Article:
Friday, 11 November 2011
Seaweed Assault (Atari 2600)
One of my first ever articles for RGCD, back when the magazine still came out on a compact disc, was a review of a homebrew game for the venerable Atari 2600. Some of my favourite gaming experiences ever have been on my trusty Atari 7800, ploughing through the back catalogue of 2600 games it was happily backwards compatible with. So it's a good feeling to finally review a game for the VCS once more.
Seaweed Assault is a submarine game with (brace for terrible pun that is also true) hidden depths. Like any game on the humble but legendary Woody, gameplay has to shine through unavoidably plain graphics and Seaweed Assault throws enough subtle kinks into the arena shooter format to make for a replayable gaming experience.
Seaweed Assault puts the player in command of the Manatee, a semi-organic submarine from an advanced underwater civilisation (can you imagine how mental the box art for this game would have been if it was an official release back in the 80s?) tasked with stopping wild seaweed strangling the civilisation to extinction. The game does the best it can with the limited graphics abilities of the VCS and the Manatee itself is a relatively complex animated sprite, undulating its fins like a stingray. It flashes different bioluminescent colours when taking, or repairing, damage. A degree of underwater physics is also thrown in, with the Manatee subtly drifting after moving, one of the nice touches that adds to the game's playability.
So, the Manatee begins its quest to decimate the quickly regenerating seaweed, while mature seaweed tentacles occasionally strike out, snake-like, shooting up to the top of the screen, with potentially deadly results for the little submarine. Sometimes destroying a clump of seaweed reveals a corroded homing health canister that will try to repair your submarine by docking with it. These damaged canisters, trapped and rotting inside patches of seaweed, have lost their ability to repair the ship and instead crash into it, with potentially disastrous consequences. The only way to defeat them (they can't be torpedoed) is to try and trick them into hitting another lump of seaweed as they chase the sub. I found this particularly exciting because I'm still dining out on this one time seven years ago playing TIE Fighter when I made two pursuing X-Wings crash into a freighter, but I digress.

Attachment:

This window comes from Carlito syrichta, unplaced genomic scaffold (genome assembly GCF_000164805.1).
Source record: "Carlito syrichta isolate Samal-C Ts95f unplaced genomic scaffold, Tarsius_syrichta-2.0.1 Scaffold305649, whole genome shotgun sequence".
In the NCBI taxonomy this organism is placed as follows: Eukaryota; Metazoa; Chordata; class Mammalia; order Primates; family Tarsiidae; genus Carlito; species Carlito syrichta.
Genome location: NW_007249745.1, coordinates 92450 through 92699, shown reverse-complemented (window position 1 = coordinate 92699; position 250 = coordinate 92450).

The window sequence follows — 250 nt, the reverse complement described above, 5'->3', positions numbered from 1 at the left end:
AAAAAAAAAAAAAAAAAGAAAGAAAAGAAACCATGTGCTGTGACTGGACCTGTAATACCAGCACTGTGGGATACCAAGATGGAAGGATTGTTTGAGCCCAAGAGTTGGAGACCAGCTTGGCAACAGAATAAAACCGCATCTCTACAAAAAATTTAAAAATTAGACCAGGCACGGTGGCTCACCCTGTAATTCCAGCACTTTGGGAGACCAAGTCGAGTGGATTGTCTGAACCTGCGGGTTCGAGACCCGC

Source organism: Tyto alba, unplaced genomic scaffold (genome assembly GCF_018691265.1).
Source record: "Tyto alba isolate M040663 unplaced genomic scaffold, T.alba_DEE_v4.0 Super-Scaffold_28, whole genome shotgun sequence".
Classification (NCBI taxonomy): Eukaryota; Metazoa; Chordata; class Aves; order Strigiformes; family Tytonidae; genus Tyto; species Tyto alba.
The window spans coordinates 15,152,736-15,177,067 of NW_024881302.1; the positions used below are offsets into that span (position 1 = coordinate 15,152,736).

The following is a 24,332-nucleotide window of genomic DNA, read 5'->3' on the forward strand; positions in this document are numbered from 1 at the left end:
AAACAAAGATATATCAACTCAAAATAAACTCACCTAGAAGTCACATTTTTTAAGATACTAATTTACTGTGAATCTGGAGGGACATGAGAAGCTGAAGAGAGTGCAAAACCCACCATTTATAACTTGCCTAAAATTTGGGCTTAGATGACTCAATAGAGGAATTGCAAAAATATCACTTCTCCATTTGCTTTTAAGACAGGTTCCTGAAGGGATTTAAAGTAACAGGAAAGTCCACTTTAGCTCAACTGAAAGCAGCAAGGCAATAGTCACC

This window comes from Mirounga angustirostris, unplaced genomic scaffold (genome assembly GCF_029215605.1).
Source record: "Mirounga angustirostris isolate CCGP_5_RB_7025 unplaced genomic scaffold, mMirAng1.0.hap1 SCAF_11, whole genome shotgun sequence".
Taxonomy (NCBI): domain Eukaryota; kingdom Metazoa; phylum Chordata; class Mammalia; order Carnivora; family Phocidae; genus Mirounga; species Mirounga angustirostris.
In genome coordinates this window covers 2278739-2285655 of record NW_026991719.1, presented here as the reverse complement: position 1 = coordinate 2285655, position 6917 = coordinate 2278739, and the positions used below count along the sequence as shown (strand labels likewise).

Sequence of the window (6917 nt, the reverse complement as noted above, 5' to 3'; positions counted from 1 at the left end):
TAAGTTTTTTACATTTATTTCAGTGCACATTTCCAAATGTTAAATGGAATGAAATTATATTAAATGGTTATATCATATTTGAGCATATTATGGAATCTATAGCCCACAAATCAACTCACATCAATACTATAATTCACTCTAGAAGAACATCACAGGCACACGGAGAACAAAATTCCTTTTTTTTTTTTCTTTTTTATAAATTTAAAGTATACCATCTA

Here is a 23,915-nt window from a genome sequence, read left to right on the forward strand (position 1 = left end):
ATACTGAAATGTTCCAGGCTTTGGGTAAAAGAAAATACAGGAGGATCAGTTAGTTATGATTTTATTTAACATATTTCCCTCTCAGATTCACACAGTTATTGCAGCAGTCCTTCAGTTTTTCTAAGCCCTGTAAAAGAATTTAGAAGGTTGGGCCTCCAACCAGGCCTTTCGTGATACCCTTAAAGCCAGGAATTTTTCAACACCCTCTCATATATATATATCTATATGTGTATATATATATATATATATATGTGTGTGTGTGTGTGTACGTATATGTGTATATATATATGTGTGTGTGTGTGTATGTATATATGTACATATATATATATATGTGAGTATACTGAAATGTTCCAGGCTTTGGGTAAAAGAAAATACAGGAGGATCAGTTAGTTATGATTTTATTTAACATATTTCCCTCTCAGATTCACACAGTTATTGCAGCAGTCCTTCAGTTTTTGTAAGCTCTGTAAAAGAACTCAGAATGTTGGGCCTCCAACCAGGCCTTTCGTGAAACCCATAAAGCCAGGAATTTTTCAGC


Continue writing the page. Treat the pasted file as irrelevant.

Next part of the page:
It doesn't end there, though, for these canisters, because, cribbed straight from the game's website:
"Corroded Homing Health Canisters make a sound while trying to activate which confuses mature seaweed tentacles and makes it harder for them to sniff out your 'scent', so they will hesitate before going after you."
So you see, mentioning a hidden depth wasn't just a crap submarine joke after all. There's a lot going on under Seaweed Assault's bonnet. Wrothopods, for instance. It would have been easy (easier, anyway) for designer Duane Alan 'Random Terrain' Hahn to have added these big cephalopods simply as a cameo baddie to turn up, try and sink the Manatee, and get torpedoed in the face. But instead the Wrothopod is a protected species, and any hits inflicted on the big guy are fed back, damaging the Manatee. And shooting it gets it mightily upset too.
It's a surprisingly challenging game at first, with a bit of difficulty in lining up shots, but like many Atari 2600 games before it Seaweed Assault is an exciting and enjoyable pick-up game, doing exactly the sterling work the VCS was designed for. Smart gameplay sits alongside with well executed graphical touches, and the level of thought that has been put into the game, which drew advice from the forum users of Atari Age through its production, can be summed up by the fact that it even has an option for left handed control!
Download the game here (from the Seaweed Assault website).
Run it using Stella (freeware).
(Note that Seaweed Assault also runs on an Atari 2600 or 7800 using the Harmony Cartridge).